In the 1980s, USAID pivoted once again to return to its original mission of developing and protecting overseas markets in allied countries. In addition to providing capital and technical assistance to achieve these endeavors, USAID also began working to stabilize the currencies and financial systems of allied countries. Alongside the assistance given directly to foreign countries’ governments, USAID also began working with private voluntary organizations (PVOs) to execute development projects.
In the 1990s, USAID once again shifted its primary focus, this time to promoting democracy and sustainability. Foreign governments receiving USAID funds were now given “integrated packages of assistance” that required the implementation of wide-scale reforms, often overseen and administered by USAID officials.
After the collapse of the Soviet Union in 1991, USAID expanded the number of countries where it operated, often using cutouts in the form of non-governmental organizations (NGOs) where an active presence of the US government was politically unfeasible. In addition, USAID began to deliver short-term financial assistance to friendly countries undergoing a political or economic crisis.
After the turn of the new millennium, USAID once again pivoted, this time to focus on a strategy of rebuilding countries devastated by war, particularly Iraq and Afghanistan. Much of USAID’s efforts were now focused on the restructuring of a developing country’s entire civilian infrastructure, including its government, health care, agriculture, and educational systems.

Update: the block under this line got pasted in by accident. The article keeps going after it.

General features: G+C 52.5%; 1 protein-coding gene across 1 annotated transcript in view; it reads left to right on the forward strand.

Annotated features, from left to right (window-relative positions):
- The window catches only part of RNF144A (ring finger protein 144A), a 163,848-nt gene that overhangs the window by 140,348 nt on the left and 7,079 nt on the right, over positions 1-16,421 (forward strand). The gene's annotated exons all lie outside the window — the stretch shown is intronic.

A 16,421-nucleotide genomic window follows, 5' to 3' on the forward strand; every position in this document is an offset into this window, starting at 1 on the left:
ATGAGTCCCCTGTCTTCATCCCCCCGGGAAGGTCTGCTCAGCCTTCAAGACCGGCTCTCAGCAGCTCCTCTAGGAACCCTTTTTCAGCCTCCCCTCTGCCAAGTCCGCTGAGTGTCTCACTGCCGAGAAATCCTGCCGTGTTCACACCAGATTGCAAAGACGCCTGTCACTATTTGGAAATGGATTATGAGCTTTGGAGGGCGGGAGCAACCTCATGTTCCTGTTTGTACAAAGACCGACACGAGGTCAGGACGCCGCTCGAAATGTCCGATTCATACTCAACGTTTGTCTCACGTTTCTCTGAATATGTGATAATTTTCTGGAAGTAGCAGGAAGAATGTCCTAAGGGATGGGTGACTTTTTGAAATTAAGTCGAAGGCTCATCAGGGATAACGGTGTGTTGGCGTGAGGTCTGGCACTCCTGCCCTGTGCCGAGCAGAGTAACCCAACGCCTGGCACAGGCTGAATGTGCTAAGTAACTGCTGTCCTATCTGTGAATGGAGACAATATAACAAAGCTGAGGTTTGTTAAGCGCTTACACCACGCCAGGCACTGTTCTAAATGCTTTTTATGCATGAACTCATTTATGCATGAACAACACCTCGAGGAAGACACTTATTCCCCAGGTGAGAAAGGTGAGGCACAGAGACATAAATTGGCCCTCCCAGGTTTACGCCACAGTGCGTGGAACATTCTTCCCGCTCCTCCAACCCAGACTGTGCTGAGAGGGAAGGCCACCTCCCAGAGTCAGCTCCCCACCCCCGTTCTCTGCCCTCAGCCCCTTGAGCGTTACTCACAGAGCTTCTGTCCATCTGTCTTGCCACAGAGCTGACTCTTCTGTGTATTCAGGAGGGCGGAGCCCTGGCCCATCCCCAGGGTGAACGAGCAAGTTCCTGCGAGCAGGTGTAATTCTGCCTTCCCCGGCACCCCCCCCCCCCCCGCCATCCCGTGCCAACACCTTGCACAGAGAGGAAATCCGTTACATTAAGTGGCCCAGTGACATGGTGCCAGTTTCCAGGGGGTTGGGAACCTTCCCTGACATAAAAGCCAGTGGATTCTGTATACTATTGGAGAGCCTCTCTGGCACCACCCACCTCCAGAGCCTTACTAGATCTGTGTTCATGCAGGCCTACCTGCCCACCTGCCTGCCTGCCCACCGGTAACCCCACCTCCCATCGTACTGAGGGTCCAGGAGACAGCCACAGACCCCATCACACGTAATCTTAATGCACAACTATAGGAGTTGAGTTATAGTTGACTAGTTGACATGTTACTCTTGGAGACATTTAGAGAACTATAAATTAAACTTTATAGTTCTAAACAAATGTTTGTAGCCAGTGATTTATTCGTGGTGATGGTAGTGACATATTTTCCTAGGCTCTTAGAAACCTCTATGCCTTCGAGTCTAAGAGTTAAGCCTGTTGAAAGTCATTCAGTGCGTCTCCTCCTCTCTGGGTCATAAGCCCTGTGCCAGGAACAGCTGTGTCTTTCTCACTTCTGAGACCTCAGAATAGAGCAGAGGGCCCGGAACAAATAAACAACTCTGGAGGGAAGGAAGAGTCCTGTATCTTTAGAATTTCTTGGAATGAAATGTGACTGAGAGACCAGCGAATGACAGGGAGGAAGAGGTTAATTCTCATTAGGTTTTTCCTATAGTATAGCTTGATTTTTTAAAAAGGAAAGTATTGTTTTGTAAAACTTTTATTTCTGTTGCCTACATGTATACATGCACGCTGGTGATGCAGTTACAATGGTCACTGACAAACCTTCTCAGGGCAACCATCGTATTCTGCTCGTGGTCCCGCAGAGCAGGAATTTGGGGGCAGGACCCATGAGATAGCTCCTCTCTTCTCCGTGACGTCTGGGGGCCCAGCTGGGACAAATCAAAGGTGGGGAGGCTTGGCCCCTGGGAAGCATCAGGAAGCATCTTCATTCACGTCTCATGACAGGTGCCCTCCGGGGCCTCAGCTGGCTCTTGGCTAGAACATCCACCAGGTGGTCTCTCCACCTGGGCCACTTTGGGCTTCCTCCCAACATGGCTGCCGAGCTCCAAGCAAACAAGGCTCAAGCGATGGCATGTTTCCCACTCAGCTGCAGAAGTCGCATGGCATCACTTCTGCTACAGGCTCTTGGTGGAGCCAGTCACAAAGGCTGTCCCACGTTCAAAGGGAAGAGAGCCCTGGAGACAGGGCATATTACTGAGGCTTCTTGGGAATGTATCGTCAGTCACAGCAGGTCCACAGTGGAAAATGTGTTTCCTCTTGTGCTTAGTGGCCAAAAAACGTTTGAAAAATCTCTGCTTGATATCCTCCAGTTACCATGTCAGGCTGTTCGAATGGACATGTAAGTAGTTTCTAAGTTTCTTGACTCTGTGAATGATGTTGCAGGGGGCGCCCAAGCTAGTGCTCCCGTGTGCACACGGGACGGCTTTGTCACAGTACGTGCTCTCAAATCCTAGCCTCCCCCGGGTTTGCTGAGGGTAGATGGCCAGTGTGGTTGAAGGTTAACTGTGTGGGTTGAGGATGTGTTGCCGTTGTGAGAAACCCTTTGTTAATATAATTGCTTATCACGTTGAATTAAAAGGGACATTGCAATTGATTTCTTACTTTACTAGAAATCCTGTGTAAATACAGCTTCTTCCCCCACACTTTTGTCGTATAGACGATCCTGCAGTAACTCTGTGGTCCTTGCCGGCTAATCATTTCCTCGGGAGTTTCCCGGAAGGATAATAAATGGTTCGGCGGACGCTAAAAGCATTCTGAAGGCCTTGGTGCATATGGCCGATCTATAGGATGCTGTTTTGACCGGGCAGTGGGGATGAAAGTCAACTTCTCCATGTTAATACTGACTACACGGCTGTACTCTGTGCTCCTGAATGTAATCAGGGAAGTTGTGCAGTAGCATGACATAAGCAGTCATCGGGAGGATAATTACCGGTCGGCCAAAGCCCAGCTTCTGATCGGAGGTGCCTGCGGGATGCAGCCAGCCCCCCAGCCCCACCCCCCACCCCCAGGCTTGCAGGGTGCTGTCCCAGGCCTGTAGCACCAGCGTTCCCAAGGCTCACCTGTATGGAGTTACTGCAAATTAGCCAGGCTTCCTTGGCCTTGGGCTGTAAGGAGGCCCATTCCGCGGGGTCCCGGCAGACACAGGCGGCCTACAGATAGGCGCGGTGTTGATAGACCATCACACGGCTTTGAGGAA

In more recent years, USAID has strengthened its network of partnerships with both NGOs and private enterprise in order to deliver comprehensive development assistance to target nations. USAID now operates in more than 100 countries and has approximately 9,000 people on staff. The agency’s current goals are to “promote American prosperity through investments that expand markets for U.S. exports” and to support “stable, resilient, and democratic” societies abroad.
See also: Top six USAID contractors in 2021